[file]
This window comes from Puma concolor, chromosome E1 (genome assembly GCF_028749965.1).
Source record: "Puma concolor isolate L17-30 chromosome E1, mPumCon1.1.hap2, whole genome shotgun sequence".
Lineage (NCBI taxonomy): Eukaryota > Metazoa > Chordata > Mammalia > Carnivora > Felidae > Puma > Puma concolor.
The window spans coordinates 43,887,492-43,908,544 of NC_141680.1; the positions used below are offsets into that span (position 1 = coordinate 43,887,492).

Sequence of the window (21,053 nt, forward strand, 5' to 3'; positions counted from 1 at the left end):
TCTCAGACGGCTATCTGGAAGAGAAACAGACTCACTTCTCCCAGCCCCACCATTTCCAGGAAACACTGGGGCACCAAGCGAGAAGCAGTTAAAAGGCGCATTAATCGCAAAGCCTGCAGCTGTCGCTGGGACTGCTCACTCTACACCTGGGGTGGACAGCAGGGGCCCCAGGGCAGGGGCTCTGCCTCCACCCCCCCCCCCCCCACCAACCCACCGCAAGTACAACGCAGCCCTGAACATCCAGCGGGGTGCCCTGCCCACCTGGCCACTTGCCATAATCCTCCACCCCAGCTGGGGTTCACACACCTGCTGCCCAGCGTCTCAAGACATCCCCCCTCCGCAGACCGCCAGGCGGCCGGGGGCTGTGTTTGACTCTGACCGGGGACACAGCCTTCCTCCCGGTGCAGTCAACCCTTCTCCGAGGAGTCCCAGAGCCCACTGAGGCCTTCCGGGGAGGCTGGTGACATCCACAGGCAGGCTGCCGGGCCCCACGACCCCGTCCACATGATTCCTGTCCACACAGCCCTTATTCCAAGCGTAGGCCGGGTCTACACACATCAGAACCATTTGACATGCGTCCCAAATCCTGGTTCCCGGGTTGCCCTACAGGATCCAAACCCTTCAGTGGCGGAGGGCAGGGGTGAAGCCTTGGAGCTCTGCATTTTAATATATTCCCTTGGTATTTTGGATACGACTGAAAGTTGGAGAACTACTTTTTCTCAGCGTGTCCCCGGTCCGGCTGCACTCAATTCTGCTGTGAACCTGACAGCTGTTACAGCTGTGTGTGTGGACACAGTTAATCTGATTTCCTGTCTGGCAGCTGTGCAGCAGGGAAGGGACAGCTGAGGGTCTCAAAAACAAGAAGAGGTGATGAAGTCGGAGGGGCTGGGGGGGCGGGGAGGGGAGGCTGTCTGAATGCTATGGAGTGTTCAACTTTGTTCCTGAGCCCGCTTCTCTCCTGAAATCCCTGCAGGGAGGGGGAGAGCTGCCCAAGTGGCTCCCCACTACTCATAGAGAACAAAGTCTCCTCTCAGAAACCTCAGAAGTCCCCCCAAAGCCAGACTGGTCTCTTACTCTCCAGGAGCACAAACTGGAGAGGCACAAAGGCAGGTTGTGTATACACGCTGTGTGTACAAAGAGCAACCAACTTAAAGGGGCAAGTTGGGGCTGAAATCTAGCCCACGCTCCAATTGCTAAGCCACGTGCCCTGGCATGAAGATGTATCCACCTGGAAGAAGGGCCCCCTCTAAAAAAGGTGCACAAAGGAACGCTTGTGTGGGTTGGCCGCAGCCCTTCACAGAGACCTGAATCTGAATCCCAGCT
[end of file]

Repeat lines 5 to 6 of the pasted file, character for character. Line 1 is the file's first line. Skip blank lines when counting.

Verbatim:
Sequence of the window (21,053 nt, forward strand, 5' to 3'; positions counted from 1 at the left end):
TCTCAGACGGCTATCTGGAAGAGAAACAGACTCACTTCTCCCAGCCCCACCATTTCCAGGAAACACTGGGGCACCAAGCGAGAAGCAGTTAAAAGGCGCATTAATCGCAAAGCCTGCAGCTGTCGCTGGGACTGCTCACTCTACACCTGGGGTGGACAGCAGGGGCCCCAGGGCAGGGGCTCTGCCTCCACCCCCCCCCCCCCCACCAACCCACCGCAAGTACAACGCAGCCCTGAACATCCAGCGGGGTGCCCTGCCCACCTGGCCACTTGCCATAATCCTCCACCCCAGCTGGGGTTCACACACCTGCTGCCCAGCGTCTCAAGACATCCCCCCTCCGCAGACCGCCAGGCGGCCGGGGGCTGTGTTTGACTCTGACCGGGGACACAGCCTTCCTCCCGGTGCAGTCAACCCTTCTCCGAGGAGTCCCAGAGCCCACTGAGGCCTTCCGGGGAGGCTGGTGACATCCACAGGCAGGCTGCCGGGCCCCACGACCCCGTCCACATGATTCCTGTCCACACAGCCCTTATTCCAAGCGTAGGCCGGGTCTACACACATCAGAACCATTTGACATGCGTCCCAAATCCTGGTTCCCGGGTTGCCCTACAGGATCCAAACCCTTCAGTGGCGGAGGGCAGGGGTGAAGCCTTGGAGCTCTGCATTTTAATATATTCCCTTGGTATTTTGGATACGACTGAAAGTTGGAGAACTACTTTTTCTCAGCGTGTCCCCGGTCCGGCTGCACTCAATTCTGCTGTGAACCTGACAGCTGTTACAGCTGTGTGTGTGGACACAGTTAATCTGATTTCCTGTCTGGCAGCTGTGCAGCAGGGAAGGGACAGCTGAGGGTCTCAAAAACAAGAAGAGGTGATGAAGTCGGAGGGGCTGGGGGGGCGGGGAGGGGAGGCTGTCTGAATGCTATGGAGTGTTCAACTTTGTTCCTGAGCCCGCTTCTCTCCTGAAATCCCTGCAGGGAGGGGGAGAGCTGCCCAAGTGGCTCCCCACTACTCATAGAGAACAAAGTCTCCTCTCAGAAACCTCAGAAGTCCCCCCAAAGCCAGACTGGTCTCTTACTCTCCAGGAGCACAAACTGGAGAGGCACAAAGGCAGGTTGTGTATACACGCTGTGTGTACAAAGAGCAACCAACTTAAAGGGGCAAGTTGGGGCTGAAATCTAGCCCACGCTCCAATTGCTAAGCCACGTGCCCTGGCATGAAGATGTATCCACCTGGAAGAAGGGCCCCCTCTAAAAAAGGTGCACAAAGGAACGCTTGTGTGGGTTGGCCGCAGCCCTTCACAGAGACCTGAATCTGAATCCCAGCT